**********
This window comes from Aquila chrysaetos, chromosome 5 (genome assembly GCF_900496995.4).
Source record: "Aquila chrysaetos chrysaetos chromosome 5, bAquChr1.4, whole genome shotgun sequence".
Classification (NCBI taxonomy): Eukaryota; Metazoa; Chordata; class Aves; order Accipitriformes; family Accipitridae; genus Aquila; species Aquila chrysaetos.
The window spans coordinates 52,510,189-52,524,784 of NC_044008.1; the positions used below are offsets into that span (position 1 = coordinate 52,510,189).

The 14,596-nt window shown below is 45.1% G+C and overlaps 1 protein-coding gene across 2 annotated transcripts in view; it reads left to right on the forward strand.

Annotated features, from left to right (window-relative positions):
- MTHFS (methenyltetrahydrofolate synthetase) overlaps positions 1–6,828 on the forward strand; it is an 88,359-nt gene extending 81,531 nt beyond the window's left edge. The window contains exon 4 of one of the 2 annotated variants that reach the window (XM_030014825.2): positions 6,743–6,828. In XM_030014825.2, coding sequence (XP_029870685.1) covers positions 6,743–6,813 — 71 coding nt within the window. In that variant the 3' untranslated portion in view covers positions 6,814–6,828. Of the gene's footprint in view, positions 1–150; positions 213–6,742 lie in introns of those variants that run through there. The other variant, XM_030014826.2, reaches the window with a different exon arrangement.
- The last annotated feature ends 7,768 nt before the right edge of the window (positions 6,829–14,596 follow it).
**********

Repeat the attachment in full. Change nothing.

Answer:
This window comes from Aquila chrysaetos, chromosome 5 (genome assembly GCF_900496995.4).
Source record: "Aquila chrysaetos chrysaetos chromosome 5, bAquChr1.4, whole genome shotgun sequence".
Classification (NCBI taxonomy): Eukaryota; Metazoa; Chordata; class Aves; order Accipitriformes; family Accipitridae; genus Aquila; species Aquila chrysaetos.
The window spans coordinates 52,510,189-52,524,784 of NC_044008.1; the positions used below are offsets into that span (position 1 = coordinate 52,510,189).

The 14,596-nt window shown below is 45.1% G+C and overlaps 1 protein-coding gene across 2 annotated transcripts in view; it reads left to right on the forward strand.

Annotated features, from left to right (window-relative positions):
- MTHFS (methenyltetrahydrofolate synthetase) overlaps positions 1–6,828 on the forward strand; it is an 88,359-nt gene extending 81,531 nt beyond the window's left edge. The window contains exon 4 of one of the 2 annotated variants that reach the window (XM_030014825.2): positions 6,743–6,828. In XM_030014825.2, coding sequence (XP_029870685.1) covers positions 6,743–6,813 — 71 coding nt within the window. In that variant the 3' untranslated portion in view covers positions 6,814–6,828. Of the gene's footprint in view, positions 1–150; positions 213–6,742 lie in introns of those variants that run through there. The other variant, XM_030014826.2, reaches the window with a different exon arrangement.
- The last annotated feature ends 7,768 nt before the right edge of the window (positions 6,829–14,596 follow it).